How Does It Feel?

How Does It Feel?

04 October 2017

James Hansen


On a long trip from Helsinki to Cavalier, North Dakota.  As Yogi supposedly said, “you can’t get there from here.”  It’s not so far on a great circle route.  But there are no such flights.

How does it feel to be on the way to the trial of a really brave conscientious objector?  Civil disobedience arrests are not new.  I have been arrested five times myself.  Good causes: draw attention to an issue, be taken away in handcuffs, pay a fine and get released.  No real risk – usually.  Once, with Larry Gibson, protesting mountaintop removal, I refused to pay the fine and was threatened with one year in prison.  One year was a period I was willing to risk – for the sake of drawing attention to the situation in West Virginia, where elected officials and even (some of) the judiciary were crooked, bought off by the coal industry.  Somehow, after years, West Virginia quietly dropped the case, so I escaped punishment.

There was one serious conscientious objector in the Bush/Obama era – Bidder 70, who disrupted an auction of public property for fossil fuel exploitation.  The science shows that we can’t burn those additional fossil fuels, unless young people extract the CO2 from the air (unlikely) or suffer the consequences.  President Obama let Bidder 70 go to jail and cook there for a couple of years – sending a message.  The Clean Power Plan will be Obama’s legacy – a tiny short-term dent that at best encouraged widened use of natural gas.  Some legacy!  Obama blew the enormous opportunities that he had, both early and late.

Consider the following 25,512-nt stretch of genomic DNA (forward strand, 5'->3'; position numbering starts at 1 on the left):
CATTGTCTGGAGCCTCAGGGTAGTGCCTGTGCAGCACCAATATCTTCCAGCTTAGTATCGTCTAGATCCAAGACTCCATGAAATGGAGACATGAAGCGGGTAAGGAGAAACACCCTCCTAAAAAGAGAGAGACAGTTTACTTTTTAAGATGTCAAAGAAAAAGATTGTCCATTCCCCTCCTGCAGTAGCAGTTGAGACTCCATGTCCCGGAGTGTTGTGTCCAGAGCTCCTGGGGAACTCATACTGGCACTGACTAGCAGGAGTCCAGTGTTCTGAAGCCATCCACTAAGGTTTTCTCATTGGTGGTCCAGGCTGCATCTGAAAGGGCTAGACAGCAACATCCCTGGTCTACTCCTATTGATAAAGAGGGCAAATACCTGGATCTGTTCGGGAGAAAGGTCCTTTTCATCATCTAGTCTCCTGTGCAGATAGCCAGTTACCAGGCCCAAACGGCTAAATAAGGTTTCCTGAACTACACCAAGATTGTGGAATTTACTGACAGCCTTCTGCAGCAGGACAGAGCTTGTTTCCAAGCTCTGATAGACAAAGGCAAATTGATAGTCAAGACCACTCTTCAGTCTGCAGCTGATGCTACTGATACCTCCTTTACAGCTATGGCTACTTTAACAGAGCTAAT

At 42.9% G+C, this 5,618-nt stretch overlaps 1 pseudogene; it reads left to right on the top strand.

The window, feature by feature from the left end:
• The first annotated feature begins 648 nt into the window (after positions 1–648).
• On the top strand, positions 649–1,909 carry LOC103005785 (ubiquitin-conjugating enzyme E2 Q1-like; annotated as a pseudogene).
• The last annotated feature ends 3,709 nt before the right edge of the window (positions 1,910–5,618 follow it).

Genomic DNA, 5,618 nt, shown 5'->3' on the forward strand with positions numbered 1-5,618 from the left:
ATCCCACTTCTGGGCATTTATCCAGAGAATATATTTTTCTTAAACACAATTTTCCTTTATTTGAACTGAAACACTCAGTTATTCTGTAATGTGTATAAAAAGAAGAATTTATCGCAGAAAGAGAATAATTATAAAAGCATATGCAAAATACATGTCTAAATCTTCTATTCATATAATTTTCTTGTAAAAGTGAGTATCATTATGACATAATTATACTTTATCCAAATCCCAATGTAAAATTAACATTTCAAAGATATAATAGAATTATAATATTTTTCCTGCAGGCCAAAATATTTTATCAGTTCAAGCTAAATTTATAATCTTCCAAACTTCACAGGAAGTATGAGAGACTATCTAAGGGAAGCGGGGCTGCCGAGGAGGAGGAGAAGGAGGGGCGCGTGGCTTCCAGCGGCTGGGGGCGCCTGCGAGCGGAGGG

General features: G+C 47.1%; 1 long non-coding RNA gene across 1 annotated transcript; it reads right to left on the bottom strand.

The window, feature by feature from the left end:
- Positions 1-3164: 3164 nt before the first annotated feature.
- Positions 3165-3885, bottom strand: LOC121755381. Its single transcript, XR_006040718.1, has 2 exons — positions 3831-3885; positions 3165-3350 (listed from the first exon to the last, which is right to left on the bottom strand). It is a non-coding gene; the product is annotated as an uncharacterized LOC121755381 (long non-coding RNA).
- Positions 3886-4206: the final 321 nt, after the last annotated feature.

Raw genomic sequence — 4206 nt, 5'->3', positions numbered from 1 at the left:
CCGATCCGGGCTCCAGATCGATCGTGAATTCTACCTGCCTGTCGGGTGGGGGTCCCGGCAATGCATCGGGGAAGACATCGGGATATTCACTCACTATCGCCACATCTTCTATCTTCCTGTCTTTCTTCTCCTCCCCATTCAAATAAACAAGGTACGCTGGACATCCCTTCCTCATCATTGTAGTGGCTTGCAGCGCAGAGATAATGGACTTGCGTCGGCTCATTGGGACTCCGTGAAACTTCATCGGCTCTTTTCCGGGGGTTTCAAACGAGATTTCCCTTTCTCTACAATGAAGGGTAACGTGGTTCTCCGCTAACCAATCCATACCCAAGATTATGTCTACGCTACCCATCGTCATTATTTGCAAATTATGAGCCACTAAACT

Relevant interlude re “make America America again”: Our two major political parties are competing to see who can do more damage.  In Sophie’s Planet I will argue the need for a new, centrist, party, with the objective to “make America America again.”  That sure won’t happen with either of our present two elitist political parties, both of which have gone off the rails.

Representatives of the party dominated by deniers, are honest crooks.  They don’t hide the fact that they are on the take from the fossil fuel industry.  Science be damned; it’s all about money.

History may find the other party to be more destructive.  They fool the public and themselves.  They are the Neville Chamberlain party.  They pretended that the Kyoto Protocol would do something.  Now they pretend that the Paris Agreement does something.  Kyoto and Paris are analogous to what Churchill described as “half-measures,” and “soothing and baffling expedients.”  As a result, young people will be “entering a period of consequences”.

Have you heard the hogwash about the world turning the corner, moving to clean energies, phasing out fossil fuels?  You heard it in 2015 with all the politicians clapping each other on the back in Paris.  You can read it daily in “Big Green” propaganda machines, such as EcoWatch, just to pick on one of them.  Let’s look at real-world data for the quantity that matters.

Figure 1 shows the annual increase of greenhouse gas climate forcing.  The annual increase is increasing, not decreasing!  That growth continues up to the present.  The figure appears to go only through 2015, because we smooth data to minimize effects of short-term variability, mainly the Southern Oscillation.  The figure is from the EGU video on the Young People’s Burden paper, for which observations of atmospheric gas amounts are updated monthly on our website.